But there are, I'm sure, ficticious moments from some one else's life.
My grandfather passed away in the witchy hours between Wednesday and Thursday. I like to think that, very secretly, he would appreciate being lead gently away in the arms of three witchy young women, at least one of whom he'd loved previously.
He was eighty-eight, and served in . . . one? Both? World Wars. Definitely World War II. He flew in airplanes, was an airman, which is relatively safer than grunt work, I suppose. He came through it like this: he never, ever swore. Not a single cuss word.
Impressive, in these times. It's the year 2010, so that minus 88 is. . . 1922. So, probably just the 2nd world war, it seems. Cars were still a rich person's thing, no internet, no real phones for at least thirty years.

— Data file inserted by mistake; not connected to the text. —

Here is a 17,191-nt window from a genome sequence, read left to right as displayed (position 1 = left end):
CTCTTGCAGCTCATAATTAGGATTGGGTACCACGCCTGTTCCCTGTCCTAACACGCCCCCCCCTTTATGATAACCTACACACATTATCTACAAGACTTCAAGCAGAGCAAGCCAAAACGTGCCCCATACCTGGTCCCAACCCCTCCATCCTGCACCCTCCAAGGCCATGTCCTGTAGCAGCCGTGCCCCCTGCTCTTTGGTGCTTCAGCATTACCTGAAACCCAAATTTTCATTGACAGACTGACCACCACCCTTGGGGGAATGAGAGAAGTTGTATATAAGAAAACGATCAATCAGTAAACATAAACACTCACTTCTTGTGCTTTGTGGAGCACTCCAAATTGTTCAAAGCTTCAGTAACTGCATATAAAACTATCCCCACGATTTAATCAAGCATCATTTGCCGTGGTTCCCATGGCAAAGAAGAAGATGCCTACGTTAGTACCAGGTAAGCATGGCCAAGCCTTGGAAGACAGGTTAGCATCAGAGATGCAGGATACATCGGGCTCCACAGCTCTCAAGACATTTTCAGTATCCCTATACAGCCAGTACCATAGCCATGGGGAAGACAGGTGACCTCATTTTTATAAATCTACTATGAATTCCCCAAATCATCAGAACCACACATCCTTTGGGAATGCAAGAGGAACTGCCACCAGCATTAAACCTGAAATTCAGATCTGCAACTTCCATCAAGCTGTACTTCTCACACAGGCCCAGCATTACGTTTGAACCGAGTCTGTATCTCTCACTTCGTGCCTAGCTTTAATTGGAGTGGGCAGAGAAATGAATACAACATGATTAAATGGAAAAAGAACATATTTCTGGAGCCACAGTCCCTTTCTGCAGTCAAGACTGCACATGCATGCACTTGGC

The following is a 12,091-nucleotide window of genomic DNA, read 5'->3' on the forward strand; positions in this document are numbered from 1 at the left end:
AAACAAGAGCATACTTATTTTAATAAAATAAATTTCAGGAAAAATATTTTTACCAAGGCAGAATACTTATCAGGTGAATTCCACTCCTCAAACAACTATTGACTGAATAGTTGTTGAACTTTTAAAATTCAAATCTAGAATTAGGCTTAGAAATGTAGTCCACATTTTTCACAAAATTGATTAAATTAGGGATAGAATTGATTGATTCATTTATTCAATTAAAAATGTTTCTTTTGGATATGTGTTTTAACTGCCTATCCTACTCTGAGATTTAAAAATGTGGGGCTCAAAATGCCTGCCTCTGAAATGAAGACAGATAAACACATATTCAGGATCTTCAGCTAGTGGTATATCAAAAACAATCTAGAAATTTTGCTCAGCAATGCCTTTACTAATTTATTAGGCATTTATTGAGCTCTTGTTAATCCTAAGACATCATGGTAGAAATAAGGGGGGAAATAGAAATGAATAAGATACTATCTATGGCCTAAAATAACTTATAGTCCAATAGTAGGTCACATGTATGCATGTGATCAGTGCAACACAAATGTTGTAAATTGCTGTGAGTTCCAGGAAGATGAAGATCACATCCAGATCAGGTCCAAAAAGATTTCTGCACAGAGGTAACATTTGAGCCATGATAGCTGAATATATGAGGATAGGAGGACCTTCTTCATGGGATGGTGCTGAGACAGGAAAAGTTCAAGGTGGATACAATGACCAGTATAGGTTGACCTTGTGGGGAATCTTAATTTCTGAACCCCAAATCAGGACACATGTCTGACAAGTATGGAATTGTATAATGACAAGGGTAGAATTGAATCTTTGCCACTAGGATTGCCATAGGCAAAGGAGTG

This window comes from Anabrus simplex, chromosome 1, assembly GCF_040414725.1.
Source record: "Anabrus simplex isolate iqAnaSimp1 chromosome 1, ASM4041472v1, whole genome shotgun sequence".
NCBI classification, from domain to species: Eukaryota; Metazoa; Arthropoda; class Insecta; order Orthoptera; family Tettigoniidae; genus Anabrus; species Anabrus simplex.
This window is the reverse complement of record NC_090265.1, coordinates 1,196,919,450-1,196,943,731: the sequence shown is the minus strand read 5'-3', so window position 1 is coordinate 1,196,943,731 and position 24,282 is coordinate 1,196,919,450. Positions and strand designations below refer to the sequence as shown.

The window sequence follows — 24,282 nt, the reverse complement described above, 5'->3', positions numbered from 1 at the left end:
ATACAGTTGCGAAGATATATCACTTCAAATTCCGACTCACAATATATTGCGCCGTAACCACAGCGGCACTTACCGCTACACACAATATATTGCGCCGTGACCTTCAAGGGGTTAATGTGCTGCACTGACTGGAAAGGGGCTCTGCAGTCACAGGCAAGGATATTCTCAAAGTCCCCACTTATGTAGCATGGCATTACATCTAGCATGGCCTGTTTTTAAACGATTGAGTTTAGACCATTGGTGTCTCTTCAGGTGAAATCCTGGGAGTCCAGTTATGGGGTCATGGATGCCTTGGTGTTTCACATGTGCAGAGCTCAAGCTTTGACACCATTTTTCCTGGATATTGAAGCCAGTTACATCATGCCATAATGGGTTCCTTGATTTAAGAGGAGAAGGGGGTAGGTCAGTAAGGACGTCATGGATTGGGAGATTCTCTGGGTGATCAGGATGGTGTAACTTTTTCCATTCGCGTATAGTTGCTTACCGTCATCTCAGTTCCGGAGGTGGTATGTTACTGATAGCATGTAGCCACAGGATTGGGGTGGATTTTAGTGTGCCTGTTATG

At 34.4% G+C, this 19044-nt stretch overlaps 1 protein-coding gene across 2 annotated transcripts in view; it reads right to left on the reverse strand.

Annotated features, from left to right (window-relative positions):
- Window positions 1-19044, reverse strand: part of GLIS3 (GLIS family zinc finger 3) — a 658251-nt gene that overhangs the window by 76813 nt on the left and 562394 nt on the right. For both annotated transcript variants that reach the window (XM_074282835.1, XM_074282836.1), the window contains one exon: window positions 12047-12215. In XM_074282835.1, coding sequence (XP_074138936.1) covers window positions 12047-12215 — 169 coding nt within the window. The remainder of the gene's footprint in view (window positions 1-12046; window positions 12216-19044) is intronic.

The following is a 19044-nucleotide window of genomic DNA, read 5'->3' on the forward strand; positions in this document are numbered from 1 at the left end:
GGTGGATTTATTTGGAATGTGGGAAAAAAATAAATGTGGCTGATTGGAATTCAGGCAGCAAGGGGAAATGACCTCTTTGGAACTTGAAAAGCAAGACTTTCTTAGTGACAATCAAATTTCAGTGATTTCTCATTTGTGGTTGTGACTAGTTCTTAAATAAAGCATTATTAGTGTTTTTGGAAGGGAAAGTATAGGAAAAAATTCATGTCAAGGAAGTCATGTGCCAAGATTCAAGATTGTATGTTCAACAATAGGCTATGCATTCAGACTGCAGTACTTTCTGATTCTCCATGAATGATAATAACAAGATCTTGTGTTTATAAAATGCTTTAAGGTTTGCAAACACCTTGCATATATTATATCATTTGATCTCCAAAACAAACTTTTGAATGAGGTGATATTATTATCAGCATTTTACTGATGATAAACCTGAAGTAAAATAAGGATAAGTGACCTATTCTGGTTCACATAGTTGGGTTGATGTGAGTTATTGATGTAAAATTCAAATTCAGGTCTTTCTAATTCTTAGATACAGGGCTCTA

He owned his own bed and breakfast and is survived by his three children, all wonderful humans.
It isn't sad, I keep telling myself. It's impressive, but then I break down and can't talk and my eyes leak like mad -if it were Sara, her mouth'd be a waterfall and I'd laugh at her and she'd laugh and maybe half gag on the oceany outpouring.
He always made Sunday lunch, when we visited. And when we didn't he and his friend Bess would drive deep into the country side and try new, family owned, pubs.
This is desperate and pathetic, is what this reminiscing is. All hot and bothered because why? Because I wasn't there enough? Because I didn't bother writing enough? Because I missed so many birthdays? Didn't send cards?
"He knew you loved him," they'll say, and they'll be liars when they do. "Could've done more, you." is what I think they should say.
I almost got a speeding ticket today, too. Instead I got a citation for not having up-to-date car insurance, and after that my mom called and asked me if I could pull over. I didn't, and I didn't have to. I think the word is: sublimation.
That's all for now.